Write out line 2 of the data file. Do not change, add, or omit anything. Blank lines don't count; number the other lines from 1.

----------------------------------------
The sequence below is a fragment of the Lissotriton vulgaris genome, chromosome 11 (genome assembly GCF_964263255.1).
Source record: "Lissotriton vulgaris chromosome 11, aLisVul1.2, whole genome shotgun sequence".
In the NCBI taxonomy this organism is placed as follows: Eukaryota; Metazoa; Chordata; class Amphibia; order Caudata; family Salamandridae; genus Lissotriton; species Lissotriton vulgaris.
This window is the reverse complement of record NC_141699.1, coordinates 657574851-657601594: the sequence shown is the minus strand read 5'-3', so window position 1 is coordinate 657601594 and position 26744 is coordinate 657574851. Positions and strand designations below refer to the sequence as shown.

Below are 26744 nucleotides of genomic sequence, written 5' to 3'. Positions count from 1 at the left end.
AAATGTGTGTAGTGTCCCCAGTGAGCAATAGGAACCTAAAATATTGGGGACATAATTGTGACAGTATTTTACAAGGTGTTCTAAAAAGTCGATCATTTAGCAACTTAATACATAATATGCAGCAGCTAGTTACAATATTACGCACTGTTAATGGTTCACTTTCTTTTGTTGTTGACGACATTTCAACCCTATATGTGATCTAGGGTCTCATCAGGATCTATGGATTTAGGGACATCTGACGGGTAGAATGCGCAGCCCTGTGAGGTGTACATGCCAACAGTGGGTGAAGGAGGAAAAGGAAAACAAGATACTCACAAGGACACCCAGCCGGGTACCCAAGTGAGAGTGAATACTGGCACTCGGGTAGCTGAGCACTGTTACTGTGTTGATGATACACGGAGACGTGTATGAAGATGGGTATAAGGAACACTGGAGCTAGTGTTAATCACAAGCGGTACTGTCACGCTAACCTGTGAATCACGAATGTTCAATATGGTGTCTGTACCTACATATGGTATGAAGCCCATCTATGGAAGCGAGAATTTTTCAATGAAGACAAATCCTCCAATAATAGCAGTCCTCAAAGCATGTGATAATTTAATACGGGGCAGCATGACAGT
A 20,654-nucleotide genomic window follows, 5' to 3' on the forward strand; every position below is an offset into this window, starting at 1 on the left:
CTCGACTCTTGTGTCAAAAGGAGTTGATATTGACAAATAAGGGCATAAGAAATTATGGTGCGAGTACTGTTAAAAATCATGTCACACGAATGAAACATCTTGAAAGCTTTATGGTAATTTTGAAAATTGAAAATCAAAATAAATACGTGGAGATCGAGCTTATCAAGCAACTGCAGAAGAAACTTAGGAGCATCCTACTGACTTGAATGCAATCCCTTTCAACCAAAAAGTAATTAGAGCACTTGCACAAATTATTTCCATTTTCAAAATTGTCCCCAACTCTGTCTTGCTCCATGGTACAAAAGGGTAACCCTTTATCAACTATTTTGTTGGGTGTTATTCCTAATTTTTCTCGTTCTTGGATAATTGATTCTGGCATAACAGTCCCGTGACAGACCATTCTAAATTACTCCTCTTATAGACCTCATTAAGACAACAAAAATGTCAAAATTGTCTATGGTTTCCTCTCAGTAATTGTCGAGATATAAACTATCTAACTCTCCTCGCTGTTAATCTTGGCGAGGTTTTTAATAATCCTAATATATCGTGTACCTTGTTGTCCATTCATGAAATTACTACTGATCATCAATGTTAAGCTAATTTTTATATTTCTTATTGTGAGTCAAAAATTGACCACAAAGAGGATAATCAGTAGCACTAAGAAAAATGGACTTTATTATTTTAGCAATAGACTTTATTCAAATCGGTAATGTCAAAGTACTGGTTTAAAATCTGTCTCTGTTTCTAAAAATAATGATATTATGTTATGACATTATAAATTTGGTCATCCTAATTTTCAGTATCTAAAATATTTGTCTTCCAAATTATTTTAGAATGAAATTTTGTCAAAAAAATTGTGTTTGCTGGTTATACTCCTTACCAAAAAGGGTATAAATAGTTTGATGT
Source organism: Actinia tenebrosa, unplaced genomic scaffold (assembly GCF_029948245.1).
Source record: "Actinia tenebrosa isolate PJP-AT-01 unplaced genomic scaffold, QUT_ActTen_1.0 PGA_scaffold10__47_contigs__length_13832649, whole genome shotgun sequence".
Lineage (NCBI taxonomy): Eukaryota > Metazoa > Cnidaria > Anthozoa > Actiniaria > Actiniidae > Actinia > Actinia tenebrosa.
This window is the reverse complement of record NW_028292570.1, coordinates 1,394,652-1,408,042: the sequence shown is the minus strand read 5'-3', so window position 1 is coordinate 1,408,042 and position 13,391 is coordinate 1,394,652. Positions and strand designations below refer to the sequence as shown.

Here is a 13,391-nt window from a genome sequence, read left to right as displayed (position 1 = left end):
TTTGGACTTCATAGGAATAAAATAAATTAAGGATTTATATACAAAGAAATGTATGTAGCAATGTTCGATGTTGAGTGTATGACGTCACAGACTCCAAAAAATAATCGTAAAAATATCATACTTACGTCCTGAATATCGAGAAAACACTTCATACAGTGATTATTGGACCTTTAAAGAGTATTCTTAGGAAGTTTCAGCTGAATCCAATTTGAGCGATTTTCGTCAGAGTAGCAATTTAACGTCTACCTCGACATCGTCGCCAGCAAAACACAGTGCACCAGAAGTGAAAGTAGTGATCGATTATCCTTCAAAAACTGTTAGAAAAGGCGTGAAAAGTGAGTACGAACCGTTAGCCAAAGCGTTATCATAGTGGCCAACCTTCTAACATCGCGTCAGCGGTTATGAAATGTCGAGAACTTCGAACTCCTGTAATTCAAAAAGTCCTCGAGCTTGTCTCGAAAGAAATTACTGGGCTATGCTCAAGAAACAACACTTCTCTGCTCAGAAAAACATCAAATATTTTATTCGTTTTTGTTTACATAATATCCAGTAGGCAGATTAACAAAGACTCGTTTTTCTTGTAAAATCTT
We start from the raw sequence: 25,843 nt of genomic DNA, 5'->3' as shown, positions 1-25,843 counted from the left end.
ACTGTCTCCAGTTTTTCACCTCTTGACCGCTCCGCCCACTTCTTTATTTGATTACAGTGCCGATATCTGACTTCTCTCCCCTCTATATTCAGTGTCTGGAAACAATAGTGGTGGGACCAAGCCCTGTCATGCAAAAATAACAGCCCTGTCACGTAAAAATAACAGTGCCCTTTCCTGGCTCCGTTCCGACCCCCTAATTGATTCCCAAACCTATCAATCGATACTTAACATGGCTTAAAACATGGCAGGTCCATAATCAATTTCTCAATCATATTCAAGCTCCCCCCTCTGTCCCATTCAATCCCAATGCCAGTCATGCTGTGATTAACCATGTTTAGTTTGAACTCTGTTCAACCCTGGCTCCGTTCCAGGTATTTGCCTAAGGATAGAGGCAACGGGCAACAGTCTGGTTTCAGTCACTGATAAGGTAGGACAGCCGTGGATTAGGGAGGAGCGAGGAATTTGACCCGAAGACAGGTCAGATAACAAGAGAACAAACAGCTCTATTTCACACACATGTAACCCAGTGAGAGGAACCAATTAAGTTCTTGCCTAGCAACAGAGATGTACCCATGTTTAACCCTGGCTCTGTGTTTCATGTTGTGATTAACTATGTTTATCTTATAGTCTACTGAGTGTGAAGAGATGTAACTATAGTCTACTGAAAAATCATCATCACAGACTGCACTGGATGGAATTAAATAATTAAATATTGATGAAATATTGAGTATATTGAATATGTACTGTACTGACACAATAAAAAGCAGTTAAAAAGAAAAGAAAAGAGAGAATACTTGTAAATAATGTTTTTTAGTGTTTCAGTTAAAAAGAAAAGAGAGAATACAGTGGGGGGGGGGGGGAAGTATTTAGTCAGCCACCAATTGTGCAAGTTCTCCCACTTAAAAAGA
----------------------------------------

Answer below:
Source record: "Lissotriton vulgaris chromosome 11, aLisVul1.2, whole genome shotgun sequence".